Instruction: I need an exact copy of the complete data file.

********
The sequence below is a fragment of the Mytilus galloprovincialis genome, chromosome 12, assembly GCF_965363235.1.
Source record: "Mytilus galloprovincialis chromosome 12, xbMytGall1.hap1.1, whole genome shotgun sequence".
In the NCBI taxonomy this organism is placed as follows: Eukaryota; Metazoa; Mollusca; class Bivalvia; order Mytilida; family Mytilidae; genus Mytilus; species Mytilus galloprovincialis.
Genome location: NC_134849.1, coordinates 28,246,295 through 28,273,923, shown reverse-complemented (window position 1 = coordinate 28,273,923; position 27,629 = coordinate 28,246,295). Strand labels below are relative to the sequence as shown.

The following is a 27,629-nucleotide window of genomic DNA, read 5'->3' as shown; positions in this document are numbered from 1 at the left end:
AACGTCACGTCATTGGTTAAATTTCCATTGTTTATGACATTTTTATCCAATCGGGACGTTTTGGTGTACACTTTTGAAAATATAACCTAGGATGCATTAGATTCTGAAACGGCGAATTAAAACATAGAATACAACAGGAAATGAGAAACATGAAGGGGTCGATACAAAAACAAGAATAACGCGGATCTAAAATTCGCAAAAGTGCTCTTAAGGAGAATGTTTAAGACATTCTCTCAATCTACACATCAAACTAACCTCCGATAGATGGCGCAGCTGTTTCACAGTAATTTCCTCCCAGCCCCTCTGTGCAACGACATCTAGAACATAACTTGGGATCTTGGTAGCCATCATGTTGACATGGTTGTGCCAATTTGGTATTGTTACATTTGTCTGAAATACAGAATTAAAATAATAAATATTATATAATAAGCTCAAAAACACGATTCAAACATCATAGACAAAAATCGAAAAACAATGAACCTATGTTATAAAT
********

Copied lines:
The sequence below is a fragment of the Mytilus galloprovincialis genome, chromosome 12, assembly GCF_965363235.1.
Source record: "Mytilus galloprovincialis chromosome 12, xbMytGall1.hap1.1, whole genome shotgun sequence".
In the NCBI taxonomy this organism is placed as follows: Eukaryota; Metazoa; Mollusca; class Bivalvia; order Mytilida; family Mytilidae; genus Mytilus; species Mytilus galloprovincialis.
Genome location: NC_134849.1, coordinates 28,246,295 through 28,273,923, shown reverse-complemented (window position 1 = coordinate 28,273,923; position 27,629 = coordinate 28,246,295). Strand labels below are relative to the sequence as shown.

The following is a 27,629-nucleotide window of genomic DNA, read 5'->3' as shown; positions in this document are numbered from 1 at the left end:
AACGTCACGTCATTGGTTAAATTTCCATTGTTTATGACATTTTTATCCAATCGGGACGTTTTGGTGTACACTTTTGAAAATATAACCTAGGATGCATTAGATTCTGAAACGGCGAATTAAAACATAGAATACAACAGGAAATGAGAAACATGAAGGGGTCGATACAAAAACAAGAATAACGCGGATCTAAAATTCGCAAAAGTGCTCTTAAGGAGAATGTTTAAGACATTCTCTCAATCTACACATCAAACTAACCTCCGATAGATGGCGCAGCTGTTTCACAGTAATTTCCTCCCAGCCCCTCTGTGCAACGACATCTAGAACATAACTTGGGATCTTGGTAGCCATCATGTTGACATGGTTGTGCCAATTTGGTATTGTTACATTTGTCTGAAATACAGAATTAAAATAATAAATATTATATAATAAGCTCAAAAACACGATTCAAACATCATAGACAAAAATCGAAAAACAATGAACCTATGTTATAAAT